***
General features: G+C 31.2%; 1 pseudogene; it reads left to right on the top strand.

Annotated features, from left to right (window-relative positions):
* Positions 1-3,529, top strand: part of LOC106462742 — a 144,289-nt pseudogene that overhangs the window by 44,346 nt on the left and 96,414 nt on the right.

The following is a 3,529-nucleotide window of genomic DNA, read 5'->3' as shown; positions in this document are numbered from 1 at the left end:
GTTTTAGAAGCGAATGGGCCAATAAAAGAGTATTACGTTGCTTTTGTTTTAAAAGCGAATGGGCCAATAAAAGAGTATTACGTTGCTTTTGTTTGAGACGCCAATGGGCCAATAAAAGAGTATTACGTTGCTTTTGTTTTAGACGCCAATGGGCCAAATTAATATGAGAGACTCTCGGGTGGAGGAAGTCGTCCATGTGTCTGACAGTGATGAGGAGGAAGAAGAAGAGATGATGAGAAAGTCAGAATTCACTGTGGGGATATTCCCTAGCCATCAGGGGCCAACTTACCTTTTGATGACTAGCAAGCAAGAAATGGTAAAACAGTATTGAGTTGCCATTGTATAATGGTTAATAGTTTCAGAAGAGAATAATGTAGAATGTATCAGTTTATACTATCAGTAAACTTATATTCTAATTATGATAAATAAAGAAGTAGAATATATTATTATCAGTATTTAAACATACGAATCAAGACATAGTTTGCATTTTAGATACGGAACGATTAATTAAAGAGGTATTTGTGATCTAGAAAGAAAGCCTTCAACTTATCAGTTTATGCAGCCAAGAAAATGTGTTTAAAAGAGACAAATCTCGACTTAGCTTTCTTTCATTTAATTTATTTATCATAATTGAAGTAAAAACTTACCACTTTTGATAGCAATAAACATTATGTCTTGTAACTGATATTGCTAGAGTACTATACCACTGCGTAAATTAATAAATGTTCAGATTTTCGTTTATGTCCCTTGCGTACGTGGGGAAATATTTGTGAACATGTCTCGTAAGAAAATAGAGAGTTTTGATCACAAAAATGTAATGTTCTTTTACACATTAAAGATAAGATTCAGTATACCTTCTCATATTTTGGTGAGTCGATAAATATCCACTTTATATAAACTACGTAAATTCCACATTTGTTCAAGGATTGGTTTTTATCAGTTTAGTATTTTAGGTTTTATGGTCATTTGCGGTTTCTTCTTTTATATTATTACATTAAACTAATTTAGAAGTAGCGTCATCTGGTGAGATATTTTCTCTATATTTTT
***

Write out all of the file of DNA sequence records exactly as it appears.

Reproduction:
General features: G+C 31.2%; 1 pseudogene; it reads left to right on the top strand.

Annotated features, from left to right (window-relative positions):
* Positions 1-3,529, top strand: part of LOC106462742 — a 144,289-nt pseudogene that overhangs the window by 44,346 nt on the left and 96,414 nt on the right.

The following is a 3,529-nucleotide window of genomic DNA, read 5'->3' as shown; positions in this document are numbered from 1 at the left end:
GTTTTAGAAGCGAATGGGCCAATAAAAGAGTATTACGTTGCTTTTGTTTTAAAAGCGAATGGGCCAATAAAAGAGTATTACGTTGCTTTTGTTTGAGACGCCAATGGGCCAATAAAAGAGTATTACGTTGCTTTTGTTTTAGACGCCAATGGGCCAAATTAATATGAGAGACTCTCGGGTGGAGGAAGTCGTCCATGTGTCTGACAGTGATGAGGAGGAAGAAGAAGAGATGATGAGAAAGTCAGAATTCACTGTGGGGATATTCCCTAGCCATCAGGGGCCAACTTACCTTTTGATGACTAGCAAGCAAGAAATGGTAAAACAGTATTGAGTTGCCATTGTATAATGGTTAATAGTTTCAGAAGAGAATAATGTAGAATGTATCAGTTTATACTATCAGTAAACTTATATTCTAATTATGATAAATAAAGAAGTAGAATATATTATTATCAGTATTTAAACATACGAATCAAGACATAGTTTGCATTTTAGATACGGAACGATTAATTAAAGAGGTATTTGTGATCTAGAAAGAAAGCCTTCAACTTATCAGTTTATGCAGCCAAGAAAATGTGTTTAAAAGAGACAAATCTCGACTTAGCTTTCTTTCATTTAATTTATTTATCATAATTGAAGTAAAAACTTACCACTTTTGATAGCAATAAACATTATGTCTTGTAACTGATATTGCTAGAGTACTATACCACTGCGTAAATTAATAAATGTTCAGATTTTCGTTTATGTCCCTTGCGTACGTGGGGAAATATTTGTGAACATGTCTCGTAAGAAAATAGAGAGTTTTGATCACAAAAATGTAATGTTCTTTTACACATTAAAGATAAGATTCAGTATACCTTCTCATATTTTGGTGAGTCGATAAATATCCACTTTATATAAACTACGTAAATTCCACATTTGTTCAAGGATTGGTTTTTATCAGTTTAGTATTTTAGGTTTTATGGTCATTTGCGGTTTCTTCTTTTATATTATTACATTAAACTAATTTAGAAGTAGCGTCATCTGGTGAGATATTTTCTCTATATTTTT